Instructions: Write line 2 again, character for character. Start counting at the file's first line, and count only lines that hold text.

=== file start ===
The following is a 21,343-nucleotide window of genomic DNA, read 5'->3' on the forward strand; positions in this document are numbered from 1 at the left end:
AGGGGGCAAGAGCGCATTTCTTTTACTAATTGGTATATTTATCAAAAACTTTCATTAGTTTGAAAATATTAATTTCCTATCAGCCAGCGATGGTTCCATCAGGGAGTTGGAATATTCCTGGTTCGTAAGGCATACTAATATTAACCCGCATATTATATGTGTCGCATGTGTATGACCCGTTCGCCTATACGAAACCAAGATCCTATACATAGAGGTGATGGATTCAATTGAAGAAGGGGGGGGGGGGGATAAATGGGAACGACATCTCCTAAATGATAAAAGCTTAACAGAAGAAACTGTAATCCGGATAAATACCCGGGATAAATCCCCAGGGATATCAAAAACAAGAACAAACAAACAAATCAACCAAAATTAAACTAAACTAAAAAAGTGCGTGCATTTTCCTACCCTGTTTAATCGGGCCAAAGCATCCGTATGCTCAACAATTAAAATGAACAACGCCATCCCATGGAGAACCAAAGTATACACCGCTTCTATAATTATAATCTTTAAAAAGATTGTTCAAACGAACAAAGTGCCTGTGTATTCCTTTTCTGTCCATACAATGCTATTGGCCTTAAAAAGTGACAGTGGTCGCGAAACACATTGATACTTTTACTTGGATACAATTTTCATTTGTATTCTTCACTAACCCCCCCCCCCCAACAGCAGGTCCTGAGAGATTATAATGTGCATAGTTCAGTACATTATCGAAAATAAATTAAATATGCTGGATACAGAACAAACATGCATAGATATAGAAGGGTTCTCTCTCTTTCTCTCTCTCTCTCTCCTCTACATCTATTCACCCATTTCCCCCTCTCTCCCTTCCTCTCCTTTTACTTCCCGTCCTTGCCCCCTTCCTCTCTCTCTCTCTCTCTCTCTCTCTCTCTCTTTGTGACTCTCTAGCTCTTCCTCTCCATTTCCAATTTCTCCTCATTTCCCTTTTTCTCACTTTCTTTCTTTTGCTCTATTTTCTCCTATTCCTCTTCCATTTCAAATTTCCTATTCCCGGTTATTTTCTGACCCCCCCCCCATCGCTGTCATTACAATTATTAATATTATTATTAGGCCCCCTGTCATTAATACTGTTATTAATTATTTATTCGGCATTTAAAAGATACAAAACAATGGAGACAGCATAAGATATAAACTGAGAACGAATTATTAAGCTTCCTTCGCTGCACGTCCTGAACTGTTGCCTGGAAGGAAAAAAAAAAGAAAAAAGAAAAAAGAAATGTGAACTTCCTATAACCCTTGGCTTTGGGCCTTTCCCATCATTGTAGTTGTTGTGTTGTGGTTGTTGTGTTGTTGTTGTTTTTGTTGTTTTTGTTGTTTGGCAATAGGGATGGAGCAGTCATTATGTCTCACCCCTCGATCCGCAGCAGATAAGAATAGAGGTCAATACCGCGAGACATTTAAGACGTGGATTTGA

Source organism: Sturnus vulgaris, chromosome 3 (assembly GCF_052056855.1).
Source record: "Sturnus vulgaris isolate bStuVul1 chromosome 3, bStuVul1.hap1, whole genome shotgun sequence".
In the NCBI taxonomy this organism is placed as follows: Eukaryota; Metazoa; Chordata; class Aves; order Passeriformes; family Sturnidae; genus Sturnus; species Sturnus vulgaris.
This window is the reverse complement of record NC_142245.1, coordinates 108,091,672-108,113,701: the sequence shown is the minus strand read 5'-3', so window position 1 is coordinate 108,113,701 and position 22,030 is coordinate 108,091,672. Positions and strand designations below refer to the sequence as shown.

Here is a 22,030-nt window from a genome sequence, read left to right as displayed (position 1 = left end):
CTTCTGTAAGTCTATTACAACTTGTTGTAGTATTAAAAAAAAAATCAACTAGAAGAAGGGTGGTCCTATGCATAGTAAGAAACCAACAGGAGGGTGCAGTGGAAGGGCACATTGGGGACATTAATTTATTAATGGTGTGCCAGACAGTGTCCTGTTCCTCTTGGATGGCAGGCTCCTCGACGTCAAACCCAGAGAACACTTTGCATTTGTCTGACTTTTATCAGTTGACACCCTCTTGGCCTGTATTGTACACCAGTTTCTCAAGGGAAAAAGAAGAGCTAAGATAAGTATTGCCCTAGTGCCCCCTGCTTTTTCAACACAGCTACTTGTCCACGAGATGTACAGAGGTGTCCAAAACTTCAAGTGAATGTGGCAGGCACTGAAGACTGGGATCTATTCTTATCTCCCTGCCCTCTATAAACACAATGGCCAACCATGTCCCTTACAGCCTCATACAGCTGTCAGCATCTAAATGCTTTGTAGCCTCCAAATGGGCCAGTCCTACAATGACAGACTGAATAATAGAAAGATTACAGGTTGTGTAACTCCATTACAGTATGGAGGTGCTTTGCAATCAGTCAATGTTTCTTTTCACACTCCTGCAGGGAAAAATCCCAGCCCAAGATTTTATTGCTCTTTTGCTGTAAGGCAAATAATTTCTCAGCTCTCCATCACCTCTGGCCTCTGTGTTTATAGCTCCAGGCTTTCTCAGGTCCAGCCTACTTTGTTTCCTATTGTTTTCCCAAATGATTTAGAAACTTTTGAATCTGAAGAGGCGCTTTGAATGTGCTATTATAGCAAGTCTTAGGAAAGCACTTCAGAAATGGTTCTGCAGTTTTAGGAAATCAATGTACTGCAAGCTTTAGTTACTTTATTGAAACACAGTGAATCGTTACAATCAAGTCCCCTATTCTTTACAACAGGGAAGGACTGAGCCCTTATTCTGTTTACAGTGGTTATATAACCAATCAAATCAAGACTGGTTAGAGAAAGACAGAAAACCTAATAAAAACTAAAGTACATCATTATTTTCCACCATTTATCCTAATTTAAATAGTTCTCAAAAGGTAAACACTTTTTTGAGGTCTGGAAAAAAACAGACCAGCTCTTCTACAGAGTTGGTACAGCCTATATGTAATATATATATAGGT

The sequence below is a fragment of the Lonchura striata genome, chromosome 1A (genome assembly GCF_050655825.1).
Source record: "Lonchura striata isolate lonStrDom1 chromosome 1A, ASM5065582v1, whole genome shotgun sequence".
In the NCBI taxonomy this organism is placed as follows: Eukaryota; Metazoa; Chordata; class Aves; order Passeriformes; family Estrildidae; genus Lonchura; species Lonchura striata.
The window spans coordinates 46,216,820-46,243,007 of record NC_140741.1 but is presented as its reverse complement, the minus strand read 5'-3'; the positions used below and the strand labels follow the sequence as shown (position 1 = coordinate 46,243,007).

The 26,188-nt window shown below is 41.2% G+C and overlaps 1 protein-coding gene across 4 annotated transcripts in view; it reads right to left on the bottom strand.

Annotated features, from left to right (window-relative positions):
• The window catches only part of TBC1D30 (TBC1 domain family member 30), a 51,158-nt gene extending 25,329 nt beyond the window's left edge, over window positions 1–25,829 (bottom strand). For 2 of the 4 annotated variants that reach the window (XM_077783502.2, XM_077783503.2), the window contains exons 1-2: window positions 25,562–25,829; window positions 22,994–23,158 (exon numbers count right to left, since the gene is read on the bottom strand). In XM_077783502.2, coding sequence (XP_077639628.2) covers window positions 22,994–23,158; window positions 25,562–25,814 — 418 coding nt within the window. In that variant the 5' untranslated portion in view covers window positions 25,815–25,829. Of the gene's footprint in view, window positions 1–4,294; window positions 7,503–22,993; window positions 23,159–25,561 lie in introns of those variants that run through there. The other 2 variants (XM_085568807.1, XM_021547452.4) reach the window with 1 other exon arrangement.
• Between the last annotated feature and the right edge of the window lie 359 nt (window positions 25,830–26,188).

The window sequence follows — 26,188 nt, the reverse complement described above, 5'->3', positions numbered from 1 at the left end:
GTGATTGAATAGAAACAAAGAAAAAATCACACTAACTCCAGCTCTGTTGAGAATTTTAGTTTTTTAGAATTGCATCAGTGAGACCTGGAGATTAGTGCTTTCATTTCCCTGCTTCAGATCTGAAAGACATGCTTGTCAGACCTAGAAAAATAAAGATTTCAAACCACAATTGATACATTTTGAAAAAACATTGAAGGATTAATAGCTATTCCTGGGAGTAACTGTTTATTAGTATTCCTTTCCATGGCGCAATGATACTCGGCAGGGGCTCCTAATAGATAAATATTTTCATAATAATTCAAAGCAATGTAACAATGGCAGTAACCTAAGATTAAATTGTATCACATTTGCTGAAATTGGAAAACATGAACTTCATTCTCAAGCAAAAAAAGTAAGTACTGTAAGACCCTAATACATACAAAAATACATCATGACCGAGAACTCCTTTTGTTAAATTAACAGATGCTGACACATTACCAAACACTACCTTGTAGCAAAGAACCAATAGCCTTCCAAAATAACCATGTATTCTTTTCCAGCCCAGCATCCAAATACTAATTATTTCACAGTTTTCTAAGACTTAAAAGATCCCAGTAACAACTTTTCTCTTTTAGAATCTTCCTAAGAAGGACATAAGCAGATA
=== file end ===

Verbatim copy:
AGGGGGCAAGAGCGCATTTCTTTTACTAATTGGTATATTTATCAAAAACTTTCATTAGTTTGAAAATATTAATTTCCTATCAGCCAGCGATGGTTCCATCAGGGAGTTGGAATATTCCTGGTTCGTAAGGCATACTAATATTAACCCGCATATTATATGTGTCGCATGTGTATGACCCGTTCGCCTATACGAAACCAAGATCCTATACATAGAGGTGATGGATTCAATTGAAGAAGGGGGGGGGGGGGATAAATGGGAACGACATCTCCTAAATGATAAAAGCTTAACAGAAGAAACTGTAATCCGGATAAATACCCGGGATAAATCCCCAGGGATATCAAAAACAAGAACAAACAAACAAATCAACCAAAATTAAACTAAACTAAAAAAGTGCGTGCATTTTCCTACCCTGTTTAATCGGGCCAAAGCATCCGTATGCTCAACAATTAAAATGAACAACGCCATCCCATGGAGAACCAAAGTATACACCGCTTCTATAATTATAATCTTTAAAAAGATTGTTCAAACGAACAAAGTGCCTGTGTATTCCTTTTCTGTCCATACAATGCTATTGGCCTTAAAAAGTGACAGTGGTCGCGAAACACATTGATACTTTTACTTGGATACAATTTTCATTTGTATTCTTCACTAACCCCCCCCCCCCAACAGCAGGTCCTGAGAGATTATAATGTGCATAGTTCAGTACATTATCGAAAATAAATTAAATATGCTGGATACAGAACAAACATGCATAGATATAGAAGGGTTCTCTCTCTTTCTCTCTCTCTCTCTCCTCTACATCTATTCACCCATTTCCCCCTCTCTCCCTTCCTCTCCTTTTACTTCCCGTCCTTGCCCCCTTCCTCTCTCTCTCTCTCTCTCTCTCTCTCTCTCTTTGTGACTCTCTAGCTCTTCCTCTCCATTTCCAATTTCTCCTCATTTCCCTTTTTCTCACTTTCTTTCTTTTGCTCTATTTTCTCCTATTCCTCTTCCATTTCAAATTTCCTATTCCCGGTTATTTTCTGACCCCCCCCCCATCGCTGTCATTACAATTATTAATATTATTATTAGGCCCCCTGTCATTAATACTGTTATTAATTATTTATTCGGCATTTAAAAGATACAAAACAATGGAGACAGCATAAGATATAAACTGAGAACGAATTATTAAGCTTCCTTCGCTGCACGTCCTGAACTGTTGCCTGGAAGGAAAAAAAAAAGAAAAAAGAAAAAAGAAATGTGAACTTCCTATAACCCTTGGCTTTGGGCCTTTCCCATCATTGTAGTTGTTGTGTTGTGGTTGTTGTGTTGTTGTTGTTTTTGTTGTTTTTGTTGTTTGGCAATAGGGATGGAGCAGTCATTATGTCTCACCCCTCGATCCGCAGCAGATAAGAATAGAGGTCAATACCGCGAGACATTTAAGACGTGGATTTGA